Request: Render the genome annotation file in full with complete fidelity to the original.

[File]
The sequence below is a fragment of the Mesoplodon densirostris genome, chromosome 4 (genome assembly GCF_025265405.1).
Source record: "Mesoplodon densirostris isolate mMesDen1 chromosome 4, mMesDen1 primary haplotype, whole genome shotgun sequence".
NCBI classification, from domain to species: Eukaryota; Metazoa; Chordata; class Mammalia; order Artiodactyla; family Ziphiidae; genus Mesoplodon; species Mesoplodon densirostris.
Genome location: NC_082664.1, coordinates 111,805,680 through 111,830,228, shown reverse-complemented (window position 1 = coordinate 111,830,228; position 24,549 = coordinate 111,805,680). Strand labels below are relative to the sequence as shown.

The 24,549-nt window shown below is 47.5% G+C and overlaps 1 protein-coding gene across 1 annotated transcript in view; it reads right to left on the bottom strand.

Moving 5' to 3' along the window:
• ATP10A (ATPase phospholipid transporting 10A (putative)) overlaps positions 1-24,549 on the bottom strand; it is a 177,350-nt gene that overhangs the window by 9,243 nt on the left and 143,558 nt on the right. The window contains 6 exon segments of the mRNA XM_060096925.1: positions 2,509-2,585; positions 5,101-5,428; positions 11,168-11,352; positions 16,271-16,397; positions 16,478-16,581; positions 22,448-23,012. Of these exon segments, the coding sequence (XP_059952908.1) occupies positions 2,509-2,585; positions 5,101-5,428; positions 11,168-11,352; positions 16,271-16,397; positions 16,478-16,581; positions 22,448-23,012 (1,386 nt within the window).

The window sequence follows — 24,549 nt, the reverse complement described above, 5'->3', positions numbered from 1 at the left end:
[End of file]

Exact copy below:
The sequence below is a fragment of the Mesoplodon densirostris genome, chromosome 4 (genome assembly GCF_025265405.1).
Source record: "Mesoplodon densirostris isolate mMesDen1 chromosome 4, mMesDen1 primary haplotype, whole genome shotgun sequence".
NCBI classification, from domain to species: Eukaryota; Metazoa; Chordata; class Mammalia; order Artiodactyla; family Ziphiidae; genus Mesoplodon; species Mesoplodon densirostris.
Genome location: NC_082664.1, coordinates 111,805,680 through 111,830,228, shown reverse-complemented (window position 1 = coordinate 111,830,228; position 24,549 = coordinate 111,805,680). Strand labels below are relative to the sequence as shown.

The 24,549-nt window shown below is 47.5% G+C and overlaps 1 protein-coding gene across 1 annotated transcript in view; it reads right to left on the bottom strand.

Moving 5' to 3' along the window:
• ATP10A (ATPase phospholipid transporting 10A (putative)) overlaps positions 1-24,549 on the bottom strand; it is a 177,350-nt gene that overhangs the window by 9,243 nt on the left and 143,558 nt on the right. The window contains 6 exon segments of the mRNA XM_060096925.1: positions 2,509-2,585; positions 5,101-5,428; positions 11,168-11,352; positions 16,271-16,397; positions 16,478-16,581; positions 22,448-23,012. Of these exon segments, the coding sequence (XP_059952908.1) occupies positions 2,509-2,585; positions 5,101-5,428; positions 11,168-11,352; positions 16,271-16,397; positions 16,478-16,581; positions 22,448-23,012 (1,386 nt within the window).

The window sequence follows — 24,549 nt, the reverse complement described above, 5'->3', positions numbered from 1 at the left end: